The “confirmed opt-in” goes one step further, giving the email recipient an explicit, obvious chance to unsubscribe at this point (beyond the usual legally required unsubscribe link often found in an email’s footer). This prospect not only opted in, but – pointedly – did not unsubscribe when offered the chance. This person is the most likely of all to want to receive your messaging.
Opt-in campaigns are an email marketing and deliverability best practice, which puts you ahead of the game. Following best practices is the key to success and can help prevent headaches down the road. These types of campaigns also require the recipient to give you the highest level of permissions (such as whitelisting), so troubleshooting any issues is much simpler when the lines of communication are open and unhindered by ISPs and other filters.
Many of us receive hundreds of emails a day. The last thing we want to do, the last thing we’ll spend our precious time on, is to sort through incoming emails from unknown senders. The biggest risk of not using an opt-in campaign is related to this. If the recipient has not opted in, they have no incentive to read, let alone open your email. They will be more inclined to report you as spam, and in this modern age, that’s potentially disastrous. Being tagged as spam once won’t hurt you, but those tags can add up quickly if you’re mailing to unengaged, non-opted-in recipients. And soon as you’re blacklisted, it’s game over; you have to begin your email marketing program all over again, with a clean (but cold) IP address. For some businesses, such a forced lull in marketing would mean game, set, and series over.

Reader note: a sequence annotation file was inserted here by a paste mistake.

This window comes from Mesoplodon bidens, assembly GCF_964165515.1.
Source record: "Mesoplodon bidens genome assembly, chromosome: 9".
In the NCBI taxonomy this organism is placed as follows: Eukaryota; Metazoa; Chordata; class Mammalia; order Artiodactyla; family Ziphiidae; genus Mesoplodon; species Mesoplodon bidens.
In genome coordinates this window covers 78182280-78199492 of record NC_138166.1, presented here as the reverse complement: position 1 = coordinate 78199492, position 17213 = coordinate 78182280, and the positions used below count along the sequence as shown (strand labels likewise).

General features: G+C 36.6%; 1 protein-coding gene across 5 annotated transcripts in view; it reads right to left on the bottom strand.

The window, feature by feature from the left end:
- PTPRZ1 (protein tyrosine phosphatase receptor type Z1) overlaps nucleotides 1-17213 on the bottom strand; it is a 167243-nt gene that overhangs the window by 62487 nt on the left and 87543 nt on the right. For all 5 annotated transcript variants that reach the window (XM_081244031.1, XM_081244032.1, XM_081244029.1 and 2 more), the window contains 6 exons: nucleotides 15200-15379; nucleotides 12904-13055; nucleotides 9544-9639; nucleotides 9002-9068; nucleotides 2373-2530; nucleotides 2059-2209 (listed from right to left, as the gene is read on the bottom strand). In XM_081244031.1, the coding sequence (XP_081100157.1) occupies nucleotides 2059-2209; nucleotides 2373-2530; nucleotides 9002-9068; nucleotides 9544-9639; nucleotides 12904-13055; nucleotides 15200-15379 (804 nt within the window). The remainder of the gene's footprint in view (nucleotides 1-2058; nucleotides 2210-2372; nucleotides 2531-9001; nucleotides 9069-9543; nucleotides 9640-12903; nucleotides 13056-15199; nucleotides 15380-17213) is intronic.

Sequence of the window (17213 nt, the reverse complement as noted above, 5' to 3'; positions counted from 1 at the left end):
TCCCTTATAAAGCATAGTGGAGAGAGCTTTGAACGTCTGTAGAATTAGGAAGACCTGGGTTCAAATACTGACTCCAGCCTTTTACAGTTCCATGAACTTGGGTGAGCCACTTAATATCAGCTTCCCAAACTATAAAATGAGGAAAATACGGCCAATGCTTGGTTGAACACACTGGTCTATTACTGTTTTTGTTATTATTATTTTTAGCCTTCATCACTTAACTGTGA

Although they’re slow to get rolling, opt-in campaigns save a lot of time and hassle in the long run. By validating demand for your email messages, you’re ensuring maximum deliverability and engagement, while decreasing the risks of rejection and a bottoming email reputation. An active, opted-in recipient base will provide you with much more success than a send-and-pray email blast to unknown addresses.
A final note: preference centers
The ultimate in opt-in campaigns is the preference center. Here you allow the person opting in to choose which of your communiqués they wish to receive, and on what schedule. This gives them fine-grained control over what you send them, and it’s another indication that they truly do want to hear from you.
Most companies using preference centers have multiple offerings, often in multiple channels. If you send only one email newsletter a week, you don’t need a preference center. But if you have even two choices (send X daily OR send a weekly digest), then a preference center is just one more way to service your readership – and to narrow your email recipients to those who are most likely to buy. After all, it is quality, not quantity, that wins in the end.